'Red Zone' D Was Bright Spot During Uprising

If Texas' 21-13 clipping of Arkansas State is a harbinger of things to come, then Horn fans are in for a wild ride this season. But if defense truly wins championships, coordinator Duane Akina's blitzing, bend-don't-break unit gave evidence that it will be counted on to compensate for offensive inconsistency and a sub-par running game.

Right now, Texas looks no better than a 9-4 football team. Every team Texas faces the rest of the season, save for possibly Rice and Baylor, is better and deeper than an ASU club picked third in the Sun Belt Conference. The Horns haven't seen their short-yardage running game since October and got stuffed, a-gain, on fourth-and-goal. (Four rushing attempts inside the three netted two yards, and the Horns turned the ball over on downs). For that matter, Texas has been looking for explosive runs (12+ yards) ever since Vince Young took his game to the NFL. On Saturday, RB Jamaal Charles rushed for 112 net yards on 27 carries (4.1 ypc), but his longest run of the evening was for 15. The game's ugliest stat, however, is that the Texas offense cracked the Red Zone just three times. It if wasn't for ASU's 151 yards in penalties, this one would have been dicier than it already was.

Texas is certainly not the nation's No. 4 team, and probably won't be when the polls are released Sunday. If it wasn't for Appalachian State's shocker at Michigan, then the national media would be fixating on the fact that a 38-point 'dog was attempting an onside kick at Texas during the final minute with a chance to send it into overtime. This one was right up there with last year's Alamo Bowl, and Texas can book passage to another second-tier post-season unless it fulfills the old adage that teams improve most between the first and second games of the season. (And, by the way, can WLB Roddrick Muckelroy and TE Jermichael Finley come out and play?)

Head coach Mack Brown's post-game comments reminded folks that it still boils down to 'scoring offense'. But Saturday's storyline at DKR had more to do with 'scoring defense'.

Until SLB Robert Killebrew's fourth-down, personal foul (face mask) on ASU's final possession, the visitors had managed just a pair of FGs from five trips inside the Red Zone. Killebrew's foul was a new lease on life for the Indian offense, resulting in a 93-yard TD march. Texas also limited ASU to 3-of-12 on third down conversions. Otherwise, the Indians moved the ball at will between the 20s, finishing with 397 total yards (the Horns managed 349).

Linebackers failed to wrap-up and were MIA on a couple of screens. An attacking scheme was prone to over-pursuit, resulting in missed tackles. Undersized cornerbacks gave plenty of cushion to Indian receivers that no one will mistake for those at, say, USC, Louisville or Georgia Tech. The front seven was susceptible to ball fakes and bit on zone reads. It obviously didn't help Texas' cause that DE Brian Orakpo exited the game in the first half (right knee) and returned later on crutches.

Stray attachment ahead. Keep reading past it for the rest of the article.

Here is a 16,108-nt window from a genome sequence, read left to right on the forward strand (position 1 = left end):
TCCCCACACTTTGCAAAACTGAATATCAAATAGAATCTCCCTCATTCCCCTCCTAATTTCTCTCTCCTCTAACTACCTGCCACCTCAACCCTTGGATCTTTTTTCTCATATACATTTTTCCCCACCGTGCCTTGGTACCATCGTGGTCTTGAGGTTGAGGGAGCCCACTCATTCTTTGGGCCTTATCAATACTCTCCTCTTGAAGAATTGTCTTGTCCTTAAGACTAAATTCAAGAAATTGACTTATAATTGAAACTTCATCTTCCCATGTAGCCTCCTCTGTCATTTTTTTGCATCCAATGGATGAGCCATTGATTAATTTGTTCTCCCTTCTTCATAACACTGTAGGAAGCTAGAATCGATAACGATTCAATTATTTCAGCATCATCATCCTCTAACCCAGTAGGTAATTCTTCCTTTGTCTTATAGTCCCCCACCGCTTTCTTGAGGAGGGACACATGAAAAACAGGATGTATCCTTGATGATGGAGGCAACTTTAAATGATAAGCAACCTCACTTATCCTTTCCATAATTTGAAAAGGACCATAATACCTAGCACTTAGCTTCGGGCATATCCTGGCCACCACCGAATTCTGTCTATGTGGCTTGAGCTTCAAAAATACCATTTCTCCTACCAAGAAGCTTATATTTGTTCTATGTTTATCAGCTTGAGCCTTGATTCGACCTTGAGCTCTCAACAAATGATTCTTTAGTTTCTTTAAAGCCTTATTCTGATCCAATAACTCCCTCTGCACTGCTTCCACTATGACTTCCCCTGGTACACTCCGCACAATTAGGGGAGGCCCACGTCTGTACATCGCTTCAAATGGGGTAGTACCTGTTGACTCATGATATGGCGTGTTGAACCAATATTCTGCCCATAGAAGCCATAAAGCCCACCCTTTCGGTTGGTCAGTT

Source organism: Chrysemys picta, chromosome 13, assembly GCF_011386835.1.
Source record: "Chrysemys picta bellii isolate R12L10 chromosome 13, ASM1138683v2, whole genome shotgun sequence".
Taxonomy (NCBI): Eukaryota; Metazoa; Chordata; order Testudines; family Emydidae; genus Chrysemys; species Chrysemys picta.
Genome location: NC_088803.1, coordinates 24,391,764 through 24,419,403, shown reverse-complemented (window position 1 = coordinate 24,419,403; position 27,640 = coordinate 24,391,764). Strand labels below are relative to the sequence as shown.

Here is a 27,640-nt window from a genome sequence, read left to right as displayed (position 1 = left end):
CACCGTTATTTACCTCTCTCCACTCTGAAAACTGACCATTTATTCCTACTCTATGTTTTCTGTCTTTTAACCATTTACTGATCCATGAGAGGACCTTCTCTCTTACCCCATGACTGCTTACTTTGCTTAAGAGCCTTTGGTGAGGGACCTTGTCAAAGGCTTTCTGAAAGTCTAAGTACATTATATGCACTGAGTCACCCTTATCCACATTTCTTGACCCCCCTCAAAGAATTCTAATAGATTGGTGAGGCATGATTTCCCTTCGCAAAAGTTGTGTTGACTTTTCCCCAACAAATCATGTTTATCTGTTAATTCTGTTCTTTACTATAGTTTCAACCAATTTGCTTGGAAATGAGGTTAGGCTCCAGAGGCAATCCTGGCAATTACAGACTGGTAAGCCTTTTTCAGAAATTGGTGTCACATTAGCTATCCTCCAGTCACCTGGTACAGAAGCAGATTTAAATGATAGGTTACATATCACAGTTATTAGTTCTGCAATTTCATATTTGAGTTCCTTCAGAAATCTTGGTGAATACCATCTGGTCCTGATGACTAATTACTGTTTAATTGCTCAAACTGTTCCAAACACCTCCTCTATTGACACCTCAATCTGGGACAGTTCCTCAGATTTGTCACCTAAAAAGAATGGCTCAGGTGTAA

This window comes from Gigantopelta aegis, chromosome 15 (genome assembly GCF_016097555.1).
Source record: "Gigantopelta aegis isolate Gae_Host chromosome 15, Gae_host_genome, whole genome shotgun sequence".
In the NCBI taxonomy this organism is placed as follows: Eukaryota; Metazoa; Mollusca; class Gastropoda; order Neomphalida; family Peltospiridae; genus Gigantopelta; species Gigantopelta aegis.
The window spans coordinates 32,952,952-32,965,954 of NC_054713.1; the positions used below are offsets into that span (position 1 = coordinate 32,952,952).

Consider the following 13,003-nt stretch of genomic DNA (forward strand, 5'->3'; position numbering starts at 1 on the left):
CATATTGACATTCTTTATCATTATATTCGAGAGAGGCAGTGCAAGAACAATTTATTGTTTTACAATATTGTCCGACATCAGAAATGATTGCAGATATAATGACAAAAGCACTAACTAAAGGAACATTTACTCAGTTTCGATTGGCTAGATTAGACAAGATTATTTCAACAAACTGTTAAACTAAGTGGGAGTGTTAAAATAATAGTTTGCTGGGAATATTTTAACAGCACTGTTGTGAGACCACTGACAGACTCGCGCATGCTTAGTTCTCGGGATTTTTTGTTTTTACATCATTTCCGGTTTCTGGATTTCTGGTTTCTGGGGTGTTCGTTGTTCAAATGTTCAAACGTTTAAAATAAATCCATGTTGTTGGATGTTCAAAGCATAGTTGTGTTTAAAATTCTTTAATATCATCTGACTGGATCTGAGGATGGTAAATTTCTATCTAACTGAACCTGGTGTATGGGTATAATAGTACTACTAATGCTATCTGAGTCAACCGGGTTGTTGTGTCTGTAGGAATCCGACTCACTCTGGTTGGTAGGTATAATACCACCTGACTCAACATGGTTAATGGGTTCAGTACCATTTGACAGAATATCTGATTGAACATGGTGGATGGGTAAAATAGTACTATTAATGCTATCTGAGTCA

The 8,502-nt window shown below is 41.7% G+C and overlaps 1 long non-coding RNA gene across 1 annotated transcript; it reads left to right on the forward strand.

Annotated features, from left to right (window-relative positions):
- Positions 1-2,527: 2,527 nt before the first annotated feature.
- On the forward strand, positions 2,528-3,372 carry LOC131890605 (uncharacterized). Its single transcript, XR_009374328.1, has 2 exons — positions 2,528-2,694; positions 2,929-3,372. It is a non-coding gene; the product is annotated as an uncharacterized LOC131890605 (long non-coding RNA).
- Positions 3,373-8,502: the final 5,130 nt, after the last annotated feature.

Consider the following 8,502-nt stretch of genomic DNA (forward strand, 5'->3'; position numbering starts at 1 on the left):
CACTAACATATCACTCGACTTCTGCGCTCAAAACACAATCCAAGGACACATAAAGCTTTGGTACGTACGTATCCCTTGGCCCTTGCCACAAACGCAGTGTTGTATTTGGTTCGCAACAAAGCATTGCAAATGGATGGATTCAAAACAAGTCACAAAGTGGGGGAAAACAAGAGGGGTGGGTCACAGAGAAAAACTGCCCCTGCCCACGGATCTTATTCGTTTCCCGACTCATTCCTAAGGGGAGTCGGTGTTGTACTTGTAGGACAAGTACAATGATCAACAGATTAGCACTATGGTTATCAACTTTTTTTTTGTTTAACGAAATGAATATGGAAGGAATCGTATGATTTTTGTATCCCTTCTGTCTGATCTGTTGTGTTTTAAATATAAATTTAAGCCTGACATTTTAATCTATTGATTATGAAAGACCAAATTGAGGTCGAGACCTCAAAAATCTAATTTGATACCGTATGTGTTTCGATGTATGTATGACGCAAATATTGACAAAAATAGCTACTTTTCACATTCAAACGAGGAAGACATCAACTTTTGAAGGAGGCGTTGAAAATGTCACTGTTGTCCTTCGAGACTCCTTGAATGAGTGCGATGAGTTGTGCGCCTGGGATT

Akina conceded that he was surprised that ASU, ordinarily a ground-bound, clock-chewing offense, would mix the pass-and-run as early-and-often (not to mention, as effectively) as it did. The Indians put the ball in the air 37 times, completing 24, for 267 yards; they ran the ball 32 times for 130 yards.

Akina's D lived-up to the pre-game rhetoric that it would be an attacking, aggressive crew. Texas blitzed four times on ASU' opening, eight-play drive. MLB Rashad Bobino's slant blitz resulted in a six-yard TFL of QB Corey Leonard as the Indians settled for a 42-yard FG.

The argument, here, is that DT Frank Okam will eventually benefit most from Akina's all-to-the-ball scheme that unshackles the defensive front. The senior was credited with a PBU, followed by a solo tackle, on the Indians' second series. The defensive stand forced a punt from the back of the end zone, resulting in Quan Cosby's 30-yard punt return to the ASU 16. (It resulted in a one-play scoring toss to FB Antwan Coob, his first collegiate TD, on his first reception, in his first game. Cobb scored on an out-and-up, play-action pass out of the I-formation, spotting Texas a 14-3 lead with 2:49 left in the first quarter).

Okam rose to the occasion on ASU's next series after CB Brandon Foster bit on a play-fake, giving up a 50-yard completion. The toss put ASU in prime real estate at the Texas 17, but Okam threw QB Corey Leonard for a 13-yard loss. A roughing-the-passer kept the drive alive but then RS-freshman Eddie Jones (a consensus prep All-American who has the potential the top DE of the Mack Brown era) made what may have been the defensive play of the game. Akina called for a zone blitz when ASU operated with a 1st-and-10 from the 13. Jones covered 20 yards and came away with Texas' first -- and only -- INT of the evening. If Jones' doesn't make that pick, Texas is looking at a 14-10 halftime lead but, more significantly, fended off a TD that would have been HUGE if ASU recovers that onside kick.

Texas forced three-and-out to open the second half, coming with MLB blitz. But the Texas offense came away empty for the fourth straight possession when Charles got stuffed on fourth-and-goal from the one

NT Derek Lokey and DE Aaron Lewis teamed for a QB sack on a 3rd-and-four play to force a 34-yard punt from the ASU 28. The stop lead to Texas' final scoring drive, a nine-play, 58-yard drive capped by Charles' 10 yard scoring run.

Bottom line: it's a W. And you can at least credit Longhorn defenders for the resiliency, perseverance and wherewithal to keep even an out-manned opponent out of the end zone for 59 minutes and four seconds.

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